Give ‘Em The New Ras Al (Khaimah) Dazzle…With A Hint Of Green
“It’s ok, this one’s only bitten me seven times,” said Gabriel Gutsa, pointing at a small, innocuous looking snake, “but that one,” he added, gesturing at a second glass-fronted terrarium, “is different. If he gets you then we probably have about six hours to get you to hospital!”
My genial host didn’t need to finish his sentence but paused momentarily for effect before laughing out loud and commenting that there were plenty of things that could ‘get you’ in these parts.
But, with Gabriel at your side, somehow you knew it was going to be the snake’s unlucky day!
This tall Zimbabwean – and seemingly font of all wildlife knowledge - has been part of the fixtures and fittings at the Ritz Carlton Al-Wadi Desert Nature Reserve in Ras Al Khaimah, United Arab Emirates (UAE) for the last six years, now serving as its Recreation Manager.
And apart from being a stunning hotel with 100 villas – the giveaway is in the name – this Marriott operated property occupies just 15% of a 500-hectare site, that also doubles as a wildlife conservation centre and nature reserve.
Littered with deep-rooted evergreen ghaf trees, that line the site like a waiting army, the hotel courtyard and its 300-year-old olive tree, lead unsuspecting guests, Alice in Wonderland like, through a door and into the glorious reserve with its camels, wildlife and white Arabian oryx antelope.
“They are referred to as the ‘Lion Killer’ in Africa,” said Gabriel, which was hardly surprising considering that each one, with few exceptions, had two needle-pointed horns, some measuring up to 85cm each.
“Oryx are white, unable to camouflage themselves and were hunted to near extinction in the 1930’s,” he said. “This reserve was set up 12 years ago to ensure their survival.”
And, in some ways, it is a story of preservation and sustainability that now permeates this ‘newest’ of the UAE’s seven Emirates, which joined the Middle East ‘club’, so to speak, in 1972. Now, Ras Al Khaimah Tourism Development Authority (RAKTDA) has debuted a new vision for Jebel Jais, the highest mountain peak in the UAE, as part of the Emirate’s new destination strategy focused on sustainable tourism, eco-conservation and growth.
And, as more and more people look towards responsible, nature-driven travel, its projects have been purpose built with that very ethos in mind.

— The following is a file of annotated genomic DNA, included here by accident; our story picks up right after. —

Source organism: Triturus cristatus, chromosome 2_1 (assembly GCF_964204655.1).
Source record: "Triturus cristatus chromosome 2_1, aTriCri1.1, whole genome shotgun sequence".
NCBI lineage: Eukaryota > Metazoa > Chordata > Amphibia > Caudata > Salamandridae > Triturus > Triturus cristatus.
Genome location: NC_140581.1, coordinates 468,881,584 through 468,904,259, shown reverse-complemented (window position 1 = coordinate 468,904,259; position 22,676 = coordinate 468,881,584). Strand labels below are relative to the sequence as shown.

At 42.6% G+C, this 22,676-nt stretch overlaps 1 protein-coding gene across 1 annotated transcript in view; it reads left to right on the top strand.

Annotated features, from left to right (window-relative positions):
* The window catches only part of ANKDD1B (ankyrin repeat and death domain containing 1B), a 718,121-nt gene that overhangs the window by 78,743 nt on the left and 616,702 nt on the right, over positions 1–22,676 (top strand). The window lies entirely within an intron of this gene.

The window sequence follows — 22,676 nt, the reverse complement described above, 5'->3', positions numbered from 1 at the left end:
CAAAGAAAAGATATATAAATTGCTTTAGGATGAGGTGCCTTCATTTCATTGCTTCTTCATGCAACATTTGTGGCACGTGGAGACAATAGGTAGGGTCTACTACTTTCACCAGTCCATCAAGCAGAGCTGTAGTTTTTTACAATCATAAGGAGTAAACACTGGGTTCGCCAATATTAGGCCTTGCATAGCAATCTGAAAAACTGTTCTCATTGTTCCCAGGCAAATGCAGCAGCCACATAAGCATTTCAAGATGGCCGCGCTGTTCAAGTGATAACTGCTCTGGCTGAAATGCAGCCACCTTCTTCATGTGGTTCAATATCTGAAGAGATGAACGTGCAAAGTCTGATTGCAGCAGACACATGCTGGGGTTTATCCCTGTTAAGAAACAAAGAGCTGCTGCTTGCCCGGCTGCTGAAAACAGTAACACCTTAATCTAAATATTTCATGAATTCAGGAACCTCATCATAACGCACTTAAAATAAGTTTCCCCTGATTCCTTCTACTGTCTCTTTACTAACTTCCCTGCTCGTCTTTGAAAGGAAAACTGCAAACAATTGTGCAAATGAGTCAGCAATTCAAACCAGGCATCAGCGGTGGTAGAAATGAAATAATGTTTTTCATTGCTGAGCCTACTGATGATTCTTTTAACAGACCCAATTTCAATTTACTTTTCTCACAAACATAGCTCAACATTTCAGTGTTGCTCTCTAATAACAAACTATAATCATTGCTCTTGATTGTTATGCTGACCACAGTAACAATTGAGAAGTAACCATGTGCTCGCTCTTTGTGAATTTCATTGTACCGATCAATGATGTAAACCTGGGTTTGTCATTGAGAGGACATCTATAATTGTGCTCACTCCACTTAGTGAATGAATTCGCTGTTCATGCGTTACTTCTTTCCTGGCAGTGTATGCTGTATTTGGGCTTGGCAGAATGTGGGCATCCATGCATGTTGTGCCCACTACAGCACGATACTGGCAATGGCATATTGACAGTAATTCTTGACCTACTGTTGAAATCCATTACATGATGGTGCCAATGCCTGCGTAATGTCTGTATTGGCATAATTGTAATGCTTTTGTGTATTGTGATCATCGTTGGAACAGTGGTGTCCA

Designed to integrate seamlessly into the mountain ecosystem and enhance knowledge and understanding of conservation, the developments on Jebel Jais align perfectly with the tourism board’s Sustainable Tourist Destination Strategy, which will see Ras Al Khaimah become the regional leader in environmentally conscious tourism by 2025.
My wife was determined not to scream: I couldn’t be so sure!
We were somewhere in the region of 1484m above sea-level at the top of Jebel Jais and, at that moment, strapped into something resembling a flying suit, waiting to be launched from the longest zipline in the world: 2.831km with the promise of at least two minutes ‘flying time’!
“Now I know what a drone feels like,” panted my excited Filipino partner, just minutes later, proceeding to describe her excitement in Tagalog before reverting back into English! “And I didn’t scream,” she triumphed. I did although I preferred to call it a deep roar, more akin to the sound a male lion might make!
But the experience was AMAZING!
And, as soon as we got to the end of the wire, a small minibus ferried ‘flyers’ back to the top of Jebel Jais, just in time for lunch at 1484 by Puro, the highest restaurant in the UAE.
For once, this was something that neither Abu Dhabi or Dubai could compete with: they can’t lay claim to the highest mountain in the UAE from which to string a wire or build a restaurant at the top of, meaning Ras Al Khaimah has just triumphed in this round of one upmanship!
“As the custodians of our beautiful Emirate, it’s our job to protect and conserve the Hajar mountains which is home to Jebel Jais,” comments Raki Phillips, CEO of RAKTDA.
“It is undeniable that nature is at the heart of our destination with stunning topography, ranging from long stretches of pristine beachfronts and sprawling deserts to, of course, spectacular mountain ranges.